Credit Unions Can Ride Disruption Wave
In a rapidly expanding financial services marketplace characterized, credit unions have a good chance to capitalize on a growing wave of service disruptors, provided they can clearly differentiate their value proposition.
That advice came from a Tuesday panel discussion at World Council’s World Credit Union Conference in Gold Coast, Australia. Dubbed "Catching the Disruption Wave: Three Big Ideas for Serving a Radically Changing Marketplace," the panel brought together three primary disruptors from Australia, Canada and the United States to provide outside perspectives on credit unions' futures.
Panelists included Alan Shields, co-founder and managing director of RFi Intelligence, Australia; Alex Sion, president of Moven, USA; and Amy ter Haar, CEO of Flow, Inc., Canada. Effie Zahos, editor of the Australian edition of Money Magazine, moderated the panel.
"This is an existential moment for credit unions – to redefine your basic product and core value proposition," said Sion, who asked the audience to reconsider his app-centric business as a potential partner, rather than a disruptor. "Credit unions must ask themselves what family and community mean in this digital era. The future of the model is to maintain the community aspect, but disrupt the physical distribution model."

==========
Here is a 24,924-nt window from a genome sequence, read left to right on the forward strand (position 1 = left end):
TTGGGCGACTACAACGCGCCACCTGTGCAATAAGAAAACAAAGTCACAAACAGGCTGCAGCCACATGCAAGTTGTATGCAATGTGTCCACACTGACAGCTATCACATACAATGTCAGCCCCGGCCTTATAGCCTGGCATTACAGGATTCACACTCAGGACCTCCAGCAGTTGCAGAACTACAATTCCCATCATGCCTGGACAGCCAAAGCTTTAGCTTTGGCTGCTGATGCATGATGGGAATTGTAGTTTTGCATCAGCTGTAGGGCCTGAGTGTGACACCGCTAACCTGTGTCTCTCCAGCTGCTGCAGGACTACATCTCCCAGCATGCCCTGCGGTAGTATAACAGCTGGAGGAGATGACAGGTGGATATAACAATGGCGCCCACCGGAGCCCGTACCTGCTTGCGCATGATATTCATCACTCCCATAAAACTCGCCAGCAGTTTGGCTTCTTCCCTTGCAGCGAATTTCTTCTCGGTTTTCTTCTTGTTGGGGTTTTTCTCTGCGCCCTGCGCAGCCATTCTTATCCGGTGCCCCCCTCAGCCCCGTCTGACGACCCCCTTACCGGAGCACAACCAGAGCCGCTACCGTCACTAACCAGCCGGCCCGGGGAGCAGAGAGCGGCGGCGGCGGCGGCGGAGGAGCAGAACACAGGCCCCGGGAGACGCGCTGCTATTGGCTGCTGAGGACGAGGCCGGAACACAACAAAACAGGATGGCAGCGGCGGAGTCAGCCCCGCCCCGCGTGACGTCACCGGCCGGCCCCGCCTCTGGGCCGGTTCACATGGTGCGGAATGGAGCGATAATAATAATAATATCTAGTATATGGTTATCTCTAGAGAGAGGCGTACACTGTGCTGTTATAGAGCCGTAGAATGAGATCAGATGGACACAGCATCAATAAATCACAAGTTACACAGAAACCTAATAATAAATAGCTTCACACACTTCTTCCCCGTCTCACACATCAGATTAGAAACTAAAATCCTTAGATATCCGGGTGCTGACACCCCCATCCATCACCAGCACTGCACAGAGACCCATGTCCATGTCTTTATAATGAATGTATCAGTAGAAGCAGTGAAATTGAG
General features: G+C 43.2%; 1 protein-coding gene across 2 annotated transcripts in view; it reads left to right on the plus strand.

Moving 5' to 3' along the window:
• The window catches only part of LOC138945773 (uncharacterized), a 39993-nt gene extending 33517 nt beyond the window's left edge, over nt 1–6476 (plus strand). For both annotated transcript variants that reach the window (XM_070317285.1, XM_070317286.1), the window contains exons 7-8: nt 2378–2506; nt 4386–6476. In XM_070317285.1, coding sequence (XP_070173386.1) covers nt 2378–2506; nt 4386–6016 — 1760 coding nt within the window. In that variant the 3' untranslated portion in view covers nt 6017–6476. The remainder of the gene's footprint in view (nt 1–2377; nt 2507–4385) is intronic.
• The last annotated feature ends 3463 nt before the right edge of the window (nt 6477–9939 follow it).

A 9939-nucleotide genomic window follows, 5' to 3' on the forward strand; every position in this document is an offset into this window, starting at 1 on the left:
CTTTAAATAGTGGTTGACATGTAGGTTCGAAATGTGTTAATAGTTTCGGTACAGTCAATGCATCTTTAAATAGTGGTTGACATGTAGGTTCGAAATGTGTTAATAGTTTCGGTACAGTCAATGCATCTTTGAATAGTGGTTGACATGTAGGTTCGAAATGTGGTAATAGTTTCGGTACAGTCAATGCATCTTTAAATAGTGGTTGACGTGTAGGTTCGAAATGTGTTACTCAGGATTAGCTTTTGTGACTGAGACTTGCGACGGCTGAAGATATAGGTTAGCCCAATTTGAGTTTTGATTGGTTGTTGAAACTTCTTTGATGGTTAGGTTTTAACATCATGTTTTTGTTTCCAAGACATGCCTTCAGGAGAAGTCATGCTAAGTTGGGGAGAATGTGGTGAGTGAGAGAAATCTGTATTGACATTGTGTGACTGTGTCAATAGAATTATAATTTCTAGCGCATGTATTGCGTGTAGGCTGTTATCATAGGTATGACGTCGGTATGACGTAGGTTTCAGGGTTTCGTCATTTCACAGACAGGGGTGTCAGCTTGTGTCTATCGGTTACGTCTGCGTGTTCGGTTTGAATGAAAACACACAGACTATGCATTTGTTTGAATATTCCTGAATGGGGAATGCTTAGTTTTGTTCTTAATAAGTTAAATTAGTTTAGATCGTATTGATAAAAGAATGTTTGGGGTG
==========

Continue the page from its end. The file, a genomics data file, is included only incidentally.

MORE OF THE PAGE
To some panelists, the best practice model could be achieved through shared platforms among different credit unions, and potentially nontraditional market entrants.
"We need to get connected if we want to [financially] include everyone, everywhere,” ter Haar said, noting credit unions' mission to provide nondiscriminatory financial access to all. “It's not us versus the banks. It's lateral and peer-to-peer. We are stronger together."
Disruptors' impact on small credit unions also warranted discussion from the group, as did the need for gaining member trust to use mobile products. Credit unions are better positioned than banks to gain member trust because trust is inherent in the model, Sion said.
All panelists agreed that credit unions' strength lies in their localized community service and identities, but that they must make themselves relevant to a new generation of people with expanded communities made possible through technology. The physicality inherent in managing small communities is inappropriate and cost prohibitive in this era, Sion said.
"Credit unions will have to juice up their value proposition, combine to survive, or transform how they distribute products to customers," Sion said. "It would be a sad world if credit unions don't win. We'll lose that community and authenticity."